There were no takedown attempts. No thoughts of slow-playing it to try to wear down his opponent. It was toe-to-toe, power-to-power, man-to-man, for Curtis Blaydes on Saturday against a rising KO artist, Chris Daukaus, at Nationwide Arena in Columbus, Ohio.
The threat of the takedown from Blaydes was enough, as the former NJCAA heavyweight national champion didn’t attempt a single one. But he caught Daukaus between the eyes with a right hand that beat Daukaus’ to the target.
Daukaus quickly dropped and Blaydes finished it at 17 seconds of the second round. He immediately called for an interim title fight against ex-interim champion Ciryl Gane, and then later called out former champion Stipe Miocic, who was seated ringside.
“I think I deserve an interim title shot,” said Blaydes, who has now won six of his last seven and 10 of his last 12. “We can do it any time in June, July, August. I’m down.”
He later looked at Miocic and said, “I respect the hell out of you.”
He also respected Daukaus, but knew he needed to do something to grab some attention. He was starting to get a reputation as a lay-and-pray fighter, who would take his opponent down and hold him there. After a particularly unappealing win over Alexander Volkov on June 20, 2020, he apologized to UFC brass for his performance.
Saturday, he was intent on having a “wow” moment and he got it when his right was quicker than Daukaus’ and got to the point faster. It came after an uneventful first five minutes, but those five minutes were significant. Blaydes didn’t attempt a single takedown and stood in the pocket well within Daukaus’ power.
Daukaus entered the fight having scored KOs in his last nine wins, but Blaydes was able to put him away.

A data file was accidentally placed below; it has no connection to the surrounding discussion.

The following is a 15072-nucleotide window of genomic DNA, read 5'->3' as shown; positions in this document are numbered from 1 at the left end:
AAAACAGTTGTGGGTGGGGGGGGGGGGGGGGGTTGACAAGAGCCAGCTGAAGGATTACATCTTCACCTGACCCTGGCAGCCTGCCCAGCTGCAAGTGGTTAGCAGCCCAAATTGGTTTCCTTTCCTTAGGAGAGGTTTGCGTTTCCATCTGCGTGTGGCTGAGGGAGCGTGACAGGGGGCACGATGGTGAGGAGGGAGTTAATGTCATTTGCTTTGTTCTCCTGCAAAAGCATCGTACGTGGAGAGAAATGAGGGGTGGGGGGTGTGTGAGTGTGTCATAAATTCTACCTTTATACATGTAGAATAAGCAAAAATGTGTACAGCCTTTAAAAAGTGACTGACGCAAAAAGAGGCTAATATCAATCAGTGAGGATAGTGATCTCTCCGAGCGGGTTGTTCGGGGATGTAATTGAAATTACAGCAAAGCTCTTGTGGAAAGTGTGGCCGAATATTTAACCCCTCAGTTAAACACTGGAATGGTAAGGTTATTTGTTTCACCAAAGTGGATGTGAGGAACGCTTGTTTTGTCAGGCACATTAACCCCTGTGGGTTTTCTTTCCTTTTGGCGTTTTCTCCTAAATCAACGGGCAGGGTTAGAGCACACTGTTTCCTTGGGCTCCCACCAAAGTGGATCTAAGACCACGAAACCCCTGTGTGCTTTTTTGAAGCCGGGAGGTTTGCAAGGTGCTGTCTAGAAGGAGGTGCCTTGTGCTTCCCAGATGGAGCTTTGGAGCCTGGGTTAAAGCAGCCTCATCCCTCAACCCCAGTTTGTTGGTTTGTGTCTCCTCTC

“I wanted to put out a statement,” Blaydes said. “I knew everyone in here, including Chris Daukaus, his corner and everyone at home, was expecting the shot. That slows you down. If you’re waiting for me to shoot when you’re looking to strike I’m looking to do both. If you’re looking to wrestle or you’re looking to move, I saw the opportunity and it worked.”
Blaydes is now 16-3 with a no-contest and his only losses came to Francis Ngannou twice and Derrick Lewis. He entered Saturday’s bout ranked fourth, but a lot of the attention in the division has been on risers like Gane, knockout artist Tai Tuivasa and Tom Aspinall.
It’s easy to get overlooked in a scenario like that, so Blaydes wanted to do something dramatic to remind everyone that he’s still around and still able to win at the highest level.
Ngannou had knee surgery earlier this month and is expected to miss the rest of the year. Aspinall last week called out Tuivasa, so if the UFC makes that fight, it could open the spot for Blaydes.
The X-factor is former light heavyweight champion Jon Jones, who is moving to heavyweight. If Jones does fight for the interim title in the summer, as expected, a bout with Miocic makes the most sense.
But if Jones doesn’t go, that could open the door for Blaydes, who did everything he could to make his case Saturday.